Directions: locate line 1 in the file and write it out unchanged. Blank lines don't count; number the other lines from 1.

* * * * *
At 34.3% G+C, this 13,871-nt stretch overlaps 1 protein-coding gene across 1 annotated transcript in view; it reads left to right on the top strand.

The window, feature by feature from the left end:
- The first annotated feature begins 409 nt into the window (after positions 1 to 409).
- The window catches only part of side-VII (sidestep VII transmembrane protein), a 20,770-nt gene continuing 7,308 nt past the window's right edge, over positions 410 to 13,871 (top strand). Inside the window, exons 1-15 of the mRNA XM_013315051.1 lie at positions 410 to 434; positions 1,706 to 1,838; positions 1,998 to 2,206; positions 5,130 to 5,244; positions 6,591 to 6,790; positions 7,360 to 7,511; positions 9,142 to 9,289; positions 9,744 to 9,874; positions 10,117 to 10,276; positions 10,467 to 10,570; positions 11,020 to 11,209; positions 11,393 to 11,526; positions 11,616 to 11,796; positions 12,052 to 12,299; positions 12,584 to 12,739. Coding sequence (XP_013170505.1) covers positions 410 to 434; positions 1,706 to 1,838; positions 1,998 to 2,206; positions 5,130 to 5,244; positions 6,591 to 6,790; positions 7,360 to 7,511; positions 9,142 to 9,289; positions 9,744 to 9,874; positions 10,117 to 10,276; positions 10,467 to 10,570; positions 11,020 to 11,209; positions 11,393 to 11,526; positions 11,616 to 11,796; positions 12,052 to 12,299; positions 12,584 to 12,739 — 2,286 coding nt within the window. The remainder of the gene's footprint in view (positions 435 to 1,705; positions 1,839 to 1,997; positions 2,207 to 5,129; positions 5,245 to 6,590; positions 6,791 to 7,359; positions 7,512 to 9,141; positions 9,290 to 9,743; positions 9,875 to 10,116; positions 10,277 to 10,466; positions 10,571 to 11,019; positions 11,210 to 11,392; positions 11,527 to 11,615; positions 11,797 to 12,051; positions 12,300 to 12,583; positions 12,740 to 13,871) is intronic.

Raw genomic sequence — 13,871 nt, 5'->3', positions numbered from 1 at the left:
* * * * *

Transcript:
At 34.3% G+C, this 13,871-nt stretch overlaps 1 protein-coding gene across 1 annotated transcript in view; it reads left to right on the top strand.